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Guest Message by DevFuse

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IF DIRECTV were concerned about the Roku threat how do they feel about this?


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29 replies to this topic

#1 OFFLINE   dualsub2006

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Posted 04 June 2012 - 12:23 PM

For reasons known only to them, D* has chosen not to allow HBO Go access on the Roku. Some guessed that perhaps D* was a little uncomfortable helping a company like Roku that markets a cord cutting device.

HBO Go IS available for D* subscribers on the Xbox, after all, that's a gaming console and not a cord cutting streamer.

Think again:
http://m.techcrunch....ble-box-killer/

This isn't something that will cause people to cut the cord tomorrow, but Microsoft has stated that their goal is to own the living room with the Xbox.

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#2 OFFLINE   Darcaine

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Posted 04 June 2012 - 01:43 PM

Microsoft has never hidden the fact that they wanted to control the living room. They made that clear when they announced the original Xbox.

It always seemed strange to me that Directv would have anything to do with them, but I suppose money talks, and Microsoft is no stranger to throwing money at every opportunity they see.

But perhaps with ESPN going to Xbox Live, and potentially pulling people away from the cable/sat companies, we'll see a drop in the price of ESPN, or maybe even an a la carte offering, which would be welcomed, imo.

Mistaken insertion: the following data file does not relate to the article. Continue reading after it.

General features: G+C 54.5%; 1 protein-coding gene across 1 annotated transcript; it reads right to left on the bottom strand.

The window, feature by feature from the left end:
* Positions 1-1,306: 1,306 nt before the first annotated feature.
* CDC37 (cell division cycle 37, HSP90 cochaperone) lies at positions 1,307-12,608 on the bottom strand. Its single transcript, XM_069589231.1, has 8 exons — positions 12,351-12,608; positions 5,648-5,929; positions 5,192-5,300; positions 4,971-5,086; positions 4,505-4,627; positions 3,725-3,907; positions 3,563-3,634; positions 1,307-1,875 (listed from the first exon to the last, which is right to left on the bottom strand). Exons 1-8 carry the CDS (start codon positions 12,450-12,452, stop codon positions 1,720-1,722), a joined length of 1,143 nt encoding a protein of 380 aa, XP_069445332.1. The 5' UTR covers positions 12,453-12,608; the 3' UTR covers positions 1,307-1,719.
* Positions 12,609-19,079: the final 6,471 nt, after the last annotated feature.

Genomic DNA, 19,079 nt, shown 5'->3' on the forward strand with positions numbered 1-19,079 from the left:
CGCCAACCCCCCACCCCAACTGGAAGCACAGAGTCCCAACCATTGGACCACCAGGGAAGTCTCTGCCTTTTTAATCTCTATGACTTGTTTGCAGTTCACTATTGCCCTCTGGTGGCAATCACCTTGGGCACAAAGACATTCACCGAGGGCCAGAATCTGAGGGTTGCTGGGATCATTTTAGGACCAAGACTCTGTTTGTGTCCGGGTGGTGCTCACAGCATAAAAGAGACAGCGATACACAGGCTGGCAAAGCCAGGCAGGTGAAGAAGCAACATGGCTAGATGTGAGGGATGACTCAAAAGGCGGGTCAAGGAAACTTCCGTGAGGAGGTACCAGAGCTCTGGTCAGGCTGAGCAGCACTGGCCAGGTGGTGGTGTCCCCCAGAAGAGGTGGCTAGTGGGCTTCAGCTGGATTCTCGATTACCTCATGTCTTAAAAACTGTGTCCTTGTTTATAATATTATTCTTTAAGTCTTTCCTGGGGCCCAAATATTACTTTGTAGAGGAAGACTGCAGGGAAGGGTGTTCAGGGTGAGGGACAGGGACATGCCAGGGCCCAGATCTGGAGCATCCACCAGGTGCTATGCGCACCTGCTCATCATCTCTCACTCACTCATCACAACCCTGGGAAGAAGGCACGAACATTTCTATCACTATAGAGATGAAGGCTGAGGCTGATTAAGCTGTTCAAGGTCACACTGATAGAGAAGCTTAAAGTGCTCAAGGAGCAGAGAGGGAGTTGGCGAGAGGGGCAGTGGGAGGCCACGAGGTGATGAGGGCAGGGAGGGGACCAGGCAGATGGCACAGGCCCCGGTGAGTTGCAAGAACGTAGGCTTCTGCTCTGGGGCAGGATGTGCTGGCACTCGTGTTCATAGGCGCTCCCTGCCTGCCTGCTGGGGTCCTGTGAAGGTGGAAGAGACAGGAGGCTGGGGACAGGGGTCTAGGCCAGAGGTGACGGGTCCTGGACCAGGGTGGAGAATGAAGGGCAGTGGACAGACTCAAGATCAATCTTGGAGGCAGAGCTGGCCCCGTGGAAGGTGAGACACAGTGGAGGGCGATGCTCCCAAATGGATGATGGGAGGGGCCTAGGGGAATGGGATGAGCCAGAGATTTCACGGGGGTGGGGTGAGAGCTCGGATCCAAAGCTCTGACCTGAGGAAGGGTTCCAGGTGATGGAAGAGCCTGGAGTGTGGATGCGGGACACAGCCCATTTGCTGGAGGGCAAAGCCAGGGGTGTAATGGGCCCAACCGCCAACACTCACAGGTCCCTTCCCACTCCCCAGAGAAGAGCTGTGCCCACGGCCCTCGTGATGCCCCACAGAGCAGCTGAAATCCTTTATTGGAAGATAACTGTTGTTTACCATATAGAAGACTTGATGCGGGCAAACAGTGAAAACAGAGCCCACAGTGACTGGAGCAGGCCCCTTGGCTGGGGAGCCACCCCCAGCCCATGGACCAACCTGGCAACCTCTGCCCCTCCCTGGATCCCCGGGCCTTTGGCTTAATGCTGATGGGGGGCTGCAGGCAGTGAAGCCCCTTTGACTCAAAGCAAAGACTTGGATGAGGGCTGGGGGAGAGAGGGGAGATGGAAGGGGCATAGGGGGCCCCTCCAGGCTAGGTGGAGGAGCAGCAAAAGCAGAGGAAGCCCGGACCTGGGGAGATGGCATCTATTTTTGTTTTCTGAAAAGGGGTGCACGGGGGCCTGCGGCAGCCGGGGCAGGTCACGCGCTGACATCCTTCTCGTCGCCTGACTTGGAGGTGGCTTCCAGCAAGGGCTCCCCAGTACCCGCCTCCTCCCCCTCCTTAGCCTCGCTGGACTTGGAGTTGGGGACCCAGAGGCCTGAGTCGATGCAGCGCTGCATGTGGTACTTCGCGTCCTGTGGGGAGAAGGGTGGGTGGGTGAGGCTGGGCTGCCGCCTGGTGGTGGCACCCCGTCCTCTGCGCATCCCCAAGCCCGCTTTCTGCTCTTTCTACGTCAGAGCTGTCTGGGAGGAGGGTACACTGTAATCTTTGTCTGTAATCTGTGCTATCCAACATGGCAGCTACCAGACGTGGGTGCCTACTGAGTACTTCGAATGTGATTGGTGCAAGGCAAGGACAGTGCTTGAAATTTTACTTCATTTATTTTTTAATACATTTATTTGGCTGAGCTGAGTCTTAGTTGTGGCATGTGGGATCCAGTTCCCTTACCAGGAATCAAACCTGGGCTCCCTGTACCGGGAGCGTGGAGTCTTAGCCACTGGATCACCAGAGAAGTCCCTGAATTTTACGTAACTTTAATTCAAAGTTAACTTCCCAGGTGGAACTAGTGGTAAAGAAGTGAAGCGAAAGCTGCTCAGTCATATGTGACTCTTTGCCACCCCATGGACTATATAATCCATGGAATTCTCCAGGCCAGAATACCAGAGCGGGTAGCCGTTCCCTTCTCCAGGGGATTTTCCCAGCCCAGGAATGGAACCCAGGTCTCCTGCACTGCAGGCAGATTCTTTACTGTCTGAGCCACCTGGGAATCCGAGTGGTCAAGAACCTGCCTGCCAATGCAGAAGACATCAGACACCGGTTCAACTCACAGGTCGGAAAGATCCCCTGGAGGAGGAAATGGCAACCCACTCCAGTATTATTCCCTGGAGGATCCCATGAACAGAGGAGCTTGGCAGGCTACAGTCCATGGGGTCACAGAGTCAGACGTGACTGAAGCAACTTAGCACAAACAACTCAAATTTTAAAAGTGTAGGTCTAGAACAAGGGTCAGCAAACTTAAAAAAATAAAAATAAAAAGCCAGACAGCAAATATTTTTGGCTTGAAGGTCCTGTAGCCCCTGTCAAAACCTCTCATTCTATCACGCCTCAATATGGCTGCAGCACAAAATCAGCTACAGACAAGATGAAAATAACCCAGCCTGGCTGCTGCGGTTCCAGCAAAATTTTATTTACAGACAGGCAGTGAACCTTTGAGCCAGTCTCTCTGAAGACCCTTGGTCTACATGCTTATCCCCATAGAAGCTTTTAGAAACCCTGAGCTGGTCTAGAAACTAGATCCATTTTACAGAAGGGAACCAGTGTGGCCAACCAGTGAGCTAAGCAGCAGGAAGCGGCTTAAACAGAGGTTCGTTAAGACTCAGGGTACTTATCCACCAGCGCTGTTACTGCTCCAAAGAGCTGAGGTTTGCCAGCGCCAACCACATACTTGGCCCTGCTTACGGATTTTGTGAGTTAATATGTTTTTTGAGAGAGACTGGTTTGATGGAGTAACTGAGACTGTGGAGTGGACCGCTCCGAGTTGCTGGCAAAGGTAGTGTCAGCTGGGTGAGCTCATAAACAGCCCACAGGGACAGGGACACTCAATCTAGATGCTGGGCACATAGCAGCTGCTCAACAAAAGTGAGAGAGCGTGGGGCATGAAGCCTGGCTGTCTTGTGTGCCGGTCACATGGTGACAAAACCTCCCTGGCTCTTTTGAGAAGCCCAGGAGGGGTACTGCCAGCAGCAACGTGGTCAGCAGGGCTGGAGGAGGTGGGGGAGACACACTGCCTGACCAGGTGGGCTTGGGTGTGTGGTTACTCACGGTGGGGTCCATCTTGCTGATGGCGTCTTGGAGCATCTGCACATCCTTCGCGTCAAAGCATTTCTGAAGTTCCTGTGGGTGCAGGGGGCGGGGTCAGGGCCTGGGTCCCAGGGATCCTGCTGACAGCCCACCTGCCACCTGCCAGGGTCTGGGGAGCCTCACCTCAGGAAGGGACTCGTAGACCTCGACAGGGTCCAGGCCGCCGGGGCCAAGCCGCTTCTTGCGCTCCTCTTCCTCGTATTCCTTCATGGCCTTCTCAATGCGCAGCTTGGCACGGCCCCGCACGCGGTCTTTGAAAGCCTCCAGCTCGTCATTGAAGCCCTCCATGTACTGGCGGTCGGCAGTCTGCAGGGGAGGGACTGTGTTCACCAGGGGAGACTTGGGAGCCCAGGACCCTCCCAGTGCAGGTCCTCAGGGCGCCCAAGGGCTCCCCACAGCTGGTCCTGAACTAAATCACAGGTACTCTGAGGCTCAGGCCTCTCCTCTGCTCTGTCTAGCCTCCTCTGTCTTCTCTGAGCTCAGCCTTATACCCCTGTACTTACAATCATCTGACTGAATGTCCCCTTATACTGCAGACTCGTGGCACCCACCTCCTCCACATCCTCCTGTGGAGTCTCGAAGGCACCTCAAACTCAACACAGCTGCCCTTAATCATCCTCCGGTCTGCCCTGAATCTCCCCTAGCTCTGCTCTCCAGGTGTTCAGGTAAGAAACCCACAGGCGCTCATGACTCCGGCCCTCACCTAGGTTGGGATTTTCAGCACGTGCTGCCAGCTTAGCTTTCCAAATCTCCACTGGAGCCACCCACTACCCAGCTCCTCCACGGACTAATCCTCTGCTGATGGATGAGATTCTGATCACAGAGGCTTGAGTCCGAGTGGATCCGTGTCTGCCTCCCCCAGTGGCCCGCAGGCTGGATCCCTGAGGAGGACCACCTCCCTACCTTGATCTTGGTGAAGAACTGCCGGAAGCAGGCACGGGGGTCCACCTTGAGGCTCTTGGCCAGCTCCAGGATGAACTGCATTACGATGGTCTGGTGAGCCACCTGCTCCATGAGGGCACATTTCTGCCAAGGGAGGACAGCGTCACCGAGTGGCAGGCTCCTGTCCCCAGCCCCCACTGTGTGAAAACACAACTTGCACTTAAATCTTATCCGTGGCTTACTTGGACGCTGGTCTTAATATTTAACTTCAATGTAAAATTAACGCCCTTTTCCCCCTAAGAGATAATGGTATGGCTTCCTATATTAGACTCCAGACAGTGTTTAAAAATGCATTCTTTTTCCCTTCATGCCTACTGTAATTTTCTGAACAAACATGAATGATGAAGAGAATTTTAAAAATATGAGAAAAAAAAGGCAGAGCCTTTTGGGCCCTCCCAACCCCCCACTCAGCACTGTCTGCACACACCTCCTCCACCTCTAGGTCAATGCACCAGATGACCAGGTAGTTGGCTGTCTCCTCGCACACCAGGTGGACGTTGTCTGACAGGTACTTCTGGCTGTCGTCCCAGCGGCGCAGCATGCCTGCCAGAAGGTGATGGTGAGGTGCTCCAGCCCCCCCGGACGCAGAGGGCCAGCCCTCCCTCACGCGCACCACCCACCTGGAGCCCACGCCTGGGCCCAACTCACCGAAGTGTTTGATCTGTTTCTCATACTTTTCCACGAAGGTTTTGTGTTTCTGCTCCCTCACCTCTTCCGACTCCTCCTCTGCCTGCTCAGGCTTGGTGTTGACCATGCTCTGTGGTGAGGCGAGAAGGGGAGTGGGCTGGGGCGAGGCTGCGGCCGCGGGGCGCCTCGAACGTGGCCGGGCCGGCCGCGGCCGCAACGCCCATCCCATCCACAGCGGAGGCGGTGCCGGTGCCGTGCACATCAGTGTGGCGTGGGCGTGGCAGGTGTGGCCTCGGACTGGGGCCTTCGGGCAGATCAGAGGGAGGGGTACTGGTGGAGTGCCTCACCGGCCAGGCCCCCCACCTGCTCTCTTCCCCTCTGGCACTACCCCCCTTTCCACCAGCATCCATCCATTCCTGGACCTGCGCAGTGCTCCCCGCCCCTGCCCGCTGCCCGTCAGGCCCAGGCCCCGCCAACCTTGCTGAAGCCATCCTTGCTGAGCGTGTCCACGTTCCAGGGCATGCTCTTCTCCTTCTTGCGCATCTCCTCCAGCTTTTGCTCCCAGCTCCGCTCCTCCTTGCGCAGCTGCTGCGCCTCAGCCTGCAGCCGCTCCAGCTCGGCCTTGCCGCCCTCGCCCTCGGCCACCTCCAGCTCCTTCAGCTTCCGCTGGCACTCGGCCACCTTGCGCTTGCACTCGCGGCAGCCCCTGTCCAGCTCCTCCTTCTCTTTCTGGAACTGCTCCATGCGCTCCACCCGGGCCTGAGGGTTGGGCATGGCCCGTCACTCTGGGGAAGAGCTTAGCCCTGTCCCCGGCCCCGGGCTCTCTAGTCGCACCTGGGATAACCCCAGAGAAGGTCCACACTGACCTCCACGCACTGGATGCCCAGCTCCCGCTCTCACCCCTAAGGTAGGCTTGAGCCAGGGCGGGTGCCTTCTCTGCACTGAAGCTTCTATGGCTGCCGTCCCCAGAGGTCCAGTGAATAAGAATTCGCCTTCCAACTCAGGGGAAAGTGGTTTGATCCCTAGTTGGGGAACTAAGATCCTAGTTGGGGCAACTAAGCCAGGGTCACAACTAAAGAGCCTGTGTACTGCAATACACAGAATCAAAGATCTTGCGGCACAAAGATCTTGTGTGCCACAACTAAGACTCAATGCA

#3 OFFLINE   ShapeGSX

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Posted 04 June 2012 - 01:44 PM

For the moment, you still need to be subscribed to a TV service in order to use the XBox video services like ESPN. So this is not a cord cutting tool. Frankly, though, neither is HBO GO on Roku.

#4 OFFLINE   Darcaine

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Posted 04 June 2012 - 01:48 PM

For the moment, you still need to be subscribed to a TV service in order to use the XBox video services like ESPN. So this is not a cord cutting tool. Frankly, though, neither is HBO GO on Roku.


True, but how long will that last? Not very long IMO.

#5 OFFLINE   dualsub2006

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Posted 04 June 2012 - 02:00 PM

For the moment, you still need to be subscribed to a TV service in order to use the XBox video services like ESPN. So this is not a cord cutting tool. Frankly, though, neither is HBO GO on Roku.


That's true, but MS spent the second half of last year talking about pay tv on the Xbox, then in January's said that it would be too expensive.

It might be easier to negotiate lower fees with the pay networks if they could show several million active users.

#6 OFFLINE   Shades228

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Posted 04 June 2012 - 02:01 PM

True, but how long will that last? Not very long IMO.


People said the same thing 5 years ago and we're still not close.

#7 OFFLINE   Nick

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Posted 04 June 2012 - 02:06 PM

For the moment, you still need to be subscribed to a TV service in order to use the XBox video services like ESPN. So this is not a cord cutting tool. Frankly, though, neither is HBO GO on Roku.

True, but how long will that last? Not very long IMO.

Access to HBOGO content will always require a subsrciption, whether through a cable or sat provider, or delivered directly via streaming. Why would/should HBO ever give away their programming?

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#8 OFFLINE   dualsub2006

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Posted 04 June 2012 - 02:10 PM

People said the same thing 5 years ago and we're still not close.